Tuesday, November 13, 2012

Does Legislative Representation Properly Represent the Votes of the Electorate? (Part 2)

Last week I looked at how the results of the November 6 election were reflected in party affiliation of the candidates elected to the House of Representatives. Today, I want to continue in that same theme, but with a different state: Pennsylvania. Why Pennsylvania, you ask? I think that the answer will become self-obvious as I get a bit deeper into the analysis. Just remember that the question is whether Congressional representation properly represents the will of the people as reflected by the votes that were cast.

Note that all of the vote total information in this post comes from the website of the Pennsylvania Department of State (as of November 12, 2012).

Before diving into the Pennsylvania races for the House of Representatives, let’s first take a brief look at how the vote totals broke down for the statewide contents in Pennsylvania (minor parties omitted):

President Mitt Romney (R) 2,595,174 46.8%
  Barack Obama (D) 2,887,221 52.0%
Senate Tom Smith (R) 2,430,995 44.6%
  Bob Casey (D) 2,921,798 53.7%
Attorney General David Freed (R) 2,241,524 41.6%
  Kathleen Kane (D) 3,027,541 56.1%
Auditor General John Maher (R) 2,469,766 46.5%
  Eugene Depasquale (D) 2,643,072 49.7%
State Treasurer Diana Vaughan (R) 2,330,049 44.0%
  Robert McCord (D) 2,782,891 52.6%

Democratic candidates won every statewide race and only one of those had a margin of less than 5 points (Auditor General).

So, knowing nothing else, what would you predict for the breakdown of Pennsylvania’s 18 seats in the House of Representatives? A little “back of the napkin” math, working from a presumed vote spread of about 52% for the Democratic candidates (rounded up), would suggested that Democrats should have won 9 or 10 of those 18 seats.

But here is the reality:

1st CD John Featherman (R) 39,752 15.0%
  Robert Brady (D) 226,189 85.1%
2nd CD Robert Mansfield, Jr. (R) 31,668 9.4%
  Chaka Fattah (D) 302,746 89.4%
3rd CD Mike Kelly (R) 159,630 54.7%
  MIssa Eaton (D) 119,905 41.1%
4th CD Scott Perry (R) 179,340 59.7%
  Harry Perkinson (D) 103,387 34.4%
5th CD Glenn Thompson (R) 172,616 62.9%
  Charles Duman (D) 101,866 37.1%
6th CD Jim Gerlach (R) 187,008 57.1%
  Manan Trivedi (D) 140,659 42.9%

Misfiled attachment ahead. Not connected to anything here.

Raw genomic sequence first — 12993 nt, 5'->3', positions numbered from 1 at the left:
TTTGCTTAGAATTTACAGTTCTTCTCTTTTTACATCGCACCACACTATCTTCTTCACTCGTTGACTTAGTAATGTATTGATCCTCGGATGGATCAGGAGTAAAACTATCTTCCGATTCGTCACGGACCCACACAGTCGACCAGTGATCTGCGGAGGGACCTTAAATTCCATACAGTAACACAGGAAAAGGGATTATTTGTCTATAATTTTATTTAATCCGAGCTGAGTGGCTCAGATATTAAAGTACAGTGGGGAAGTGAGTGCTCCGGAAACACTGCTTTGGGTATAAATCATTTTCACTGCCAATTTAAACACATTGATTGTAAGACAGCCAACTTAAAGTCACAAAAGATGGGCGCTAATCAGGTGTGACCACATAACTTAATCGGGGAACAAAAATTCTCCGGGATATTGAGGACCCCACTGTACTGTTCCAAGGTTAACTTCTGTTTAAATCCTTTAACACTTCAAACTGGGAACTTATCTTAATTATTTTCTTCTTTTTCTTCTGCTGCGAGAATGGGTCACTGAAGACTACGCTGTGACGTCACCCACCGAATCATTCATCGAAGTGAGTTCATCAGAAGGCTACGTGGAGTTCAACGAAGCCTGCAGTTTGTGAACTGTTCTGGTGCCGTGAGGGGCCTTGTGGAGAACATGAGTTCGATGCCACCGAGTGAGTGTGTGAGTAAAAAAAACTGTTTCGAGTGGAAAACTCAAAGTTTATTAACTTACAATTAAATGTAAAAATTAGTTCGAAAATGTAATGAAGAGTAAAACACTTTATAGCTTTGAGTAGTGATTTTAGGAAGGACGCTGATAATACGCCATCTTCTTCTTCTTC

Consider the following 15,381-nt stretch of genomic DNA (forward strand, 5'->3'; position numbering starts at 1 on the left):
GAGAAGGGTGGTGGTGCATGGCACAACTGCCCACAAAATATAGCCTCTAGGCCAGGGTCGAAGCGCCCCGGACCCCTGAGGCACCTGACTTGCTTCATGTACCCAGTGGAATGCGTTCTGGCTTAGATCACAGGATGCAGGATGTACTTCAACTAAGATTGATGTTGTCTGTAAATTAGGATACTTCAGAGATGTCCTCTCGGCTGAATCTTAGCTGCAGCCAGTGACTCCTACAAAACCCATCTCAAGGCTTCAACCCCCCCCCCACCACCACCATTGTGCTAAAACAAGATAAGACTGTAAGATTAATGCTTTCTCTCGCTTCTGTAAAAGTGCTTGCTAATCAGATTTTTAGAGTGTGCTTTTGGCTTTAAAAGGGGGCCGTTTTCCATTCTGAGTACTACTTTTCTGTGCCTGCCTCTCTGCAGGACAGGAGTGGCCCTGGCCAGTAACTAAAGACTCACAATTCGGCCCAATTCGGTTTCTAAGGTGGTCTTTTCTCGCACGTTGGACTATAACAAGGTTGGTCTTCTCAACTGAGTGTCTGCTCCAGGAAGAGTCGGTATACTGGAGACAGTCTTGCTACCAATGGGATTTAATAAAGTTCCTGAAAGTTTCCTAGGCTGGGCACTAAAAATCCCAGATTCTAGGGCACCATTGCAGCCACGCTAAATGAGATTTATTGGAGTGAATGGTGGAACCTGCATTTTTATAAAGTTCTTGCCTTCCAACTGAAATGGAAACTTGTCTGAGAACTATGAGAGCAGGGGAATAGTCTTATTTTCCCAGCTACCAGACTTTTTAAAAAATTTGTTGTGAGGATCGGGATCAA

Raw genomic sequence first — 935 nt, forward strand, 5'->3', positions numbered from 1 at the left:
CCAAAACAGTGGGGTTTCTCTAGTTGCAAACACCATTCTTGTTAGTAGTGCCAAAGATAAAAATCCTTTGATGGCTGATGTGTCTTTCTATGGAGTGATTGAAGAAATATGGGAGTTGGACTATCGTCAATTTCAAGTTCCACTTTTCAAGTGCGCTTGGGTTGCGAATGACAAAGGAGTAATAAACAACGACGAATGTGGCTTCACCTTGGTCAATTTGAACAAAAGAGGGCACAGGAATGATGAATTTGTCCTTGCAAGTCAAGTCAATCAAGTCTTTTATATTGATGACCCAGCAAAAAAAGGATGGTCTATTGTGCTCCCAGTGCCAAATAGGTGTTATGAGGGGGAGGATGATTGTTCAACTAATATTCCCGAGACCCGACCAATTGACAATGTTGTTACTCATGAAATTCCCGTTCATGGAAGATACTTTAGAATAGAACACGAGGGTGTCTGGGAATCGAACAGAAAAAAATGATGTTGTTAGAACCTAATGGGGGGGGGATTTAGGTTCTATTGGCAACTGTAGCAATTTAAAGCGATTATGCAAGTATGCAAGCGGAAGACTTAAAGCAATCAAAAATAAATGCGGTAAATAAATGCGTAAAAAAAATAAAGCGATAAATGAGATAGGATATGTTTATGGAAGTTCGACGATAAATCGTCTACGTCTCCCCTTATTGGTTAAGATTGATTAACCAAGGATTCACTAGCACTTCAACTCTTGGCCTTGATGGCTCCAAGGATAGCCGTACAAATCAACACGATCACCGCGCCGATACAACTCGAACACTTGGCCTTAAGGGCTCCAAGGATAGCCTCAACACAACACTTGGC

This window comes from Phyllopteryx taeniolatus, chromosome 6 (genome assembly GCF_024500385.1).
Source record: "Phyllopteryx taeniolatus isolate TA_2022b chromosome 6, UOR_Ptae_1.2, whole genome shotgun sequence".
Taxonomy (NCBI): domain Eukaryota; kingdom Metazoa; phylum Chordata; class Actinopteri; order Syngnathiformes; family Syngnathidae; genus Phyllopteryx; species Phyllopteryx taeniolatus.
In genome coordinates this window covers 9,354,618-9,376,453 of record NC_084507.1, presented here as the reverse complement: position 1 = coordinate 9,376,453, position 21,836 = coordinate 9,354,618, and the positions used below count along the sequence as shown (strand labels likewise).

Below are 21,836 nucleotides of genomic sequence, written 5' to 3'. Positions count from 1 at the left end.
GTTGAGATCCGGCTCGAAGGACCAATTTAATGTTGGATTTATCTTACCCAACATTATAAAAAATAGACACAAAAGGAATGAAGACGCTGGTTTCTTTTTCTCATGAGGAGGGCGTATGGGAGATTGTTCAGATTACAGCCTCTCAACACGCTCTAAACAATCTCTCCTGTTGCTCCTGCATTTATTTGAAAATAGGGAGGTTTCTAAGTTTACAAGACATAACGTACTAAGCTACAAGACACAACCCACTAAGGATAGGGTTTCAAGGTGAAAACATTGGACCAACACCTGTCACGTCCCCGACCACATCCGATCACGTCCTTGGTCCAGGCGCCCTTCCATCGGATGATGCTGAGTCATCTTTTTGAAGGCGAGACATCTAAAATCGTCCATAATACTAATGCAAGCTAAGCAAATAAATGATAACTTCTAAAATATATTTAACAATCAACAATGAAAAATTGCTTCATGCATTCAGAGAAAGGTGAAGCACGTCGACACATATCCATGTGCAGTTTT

7th CD Patrick Meehan (R) 203,977 59.5%
  George Badey (D) 139,067 40.5%
8th CD Mike Fitzpatrick (R) 199,283 56.7%
  Kathy Boockvar (D) 152,515 43.4%
9th CD Bill Shuster (R) 165,992 61.6%
  Karen Rambsburg (D) 103,338 38.4%
10th CD Thomas Marino (R) 168,745 65.9%
  Philip Scollo (D) 87,449 34.1%
11th CD Lou Barletta (R) 163,733 58.5%
  Gene Stilip (D) 116,315 41.5%
12th CD Keith Rothfus (R) 167,396 51.5%
  Mark Critz (D) 157,364 48.5%
13th CD Joseph Rooney (R) 92,415 31.0%
  Allyson Schwartz (D) 205,287 69.0%
14th CD Hans Lessman (R) 71,805 23.1%
  Mike Doyle (D) 239,656 77.0%
15th CD Charles Dent (R) 161,231 56.6%
  Rick Daugherty (D) 123,735 43.4%
16th CD Joseph Pitts (R) 154,337 55.0%
  Aryanna Strader (D) 109,026 38.9%
17th CD Laureen Cummings (R) 103,319 39.5%
  Matthew Cartwright (D) 158,422 60.5%
18th CD Tim Murphy (R) 204,784 63.8%
  Larry Maggi (D) 115,975 36.2%

Some observations (I did the math so you don’t have to):

  • Democrats won just 5 of the 18 seats (with Republicans, obviously, winning the other 13).
  • The total number of votes cast in House races was very similar to the total number of votes cast in the other statewide races.
  • The lowest winning percentage by a Democrat was 60.5%; the others received 69%, 77%, 85.1%, and 89.4% of the votes cast in their districts.
  • By contrast, only four winning Republicans received at least 60% of the vote (65.9% being the highest).
  • But here is the amazing statistic: The Democratic candidates received 2,702,901 total votes; the Republicans received 2,627,010 votes. Yes, those numbers are correct. Read them again.
  • In other words, the Democratic candidates for the House of Representatives received 50.71% of all votes cast compared to just 49.29% for the Republicans. And yet the Republicans won 13 of 18 races.

Now think about those results for a moment. Democrats won every statewide race, with around 52% of the vote. But they lost 13 of 18 House races, even though they earned nearly 51% of the vote.

Would it surprise you if I told you that for the 2010 redistricting, Pennsylvania’s legislature was controlled by Republicans with a Republican governor? The online journal Real Clear Politics labeled the job that Pennsylvania’s legislature did “the Gerrymander of the Decade”.

Now I’m not suggesting that only Republicans engage in gerrymandering for political purposes. Both sides do it, though I do suspect that an analysis would show that Republicans either do it more or at least more effectively.

In any event, the ability of state legislatures to draw lines that serve not to give voice to the broadest segment of the population, but rather, to insure electoral victories for the chosen party, is a real problem in the overall fairness of our legislative process.

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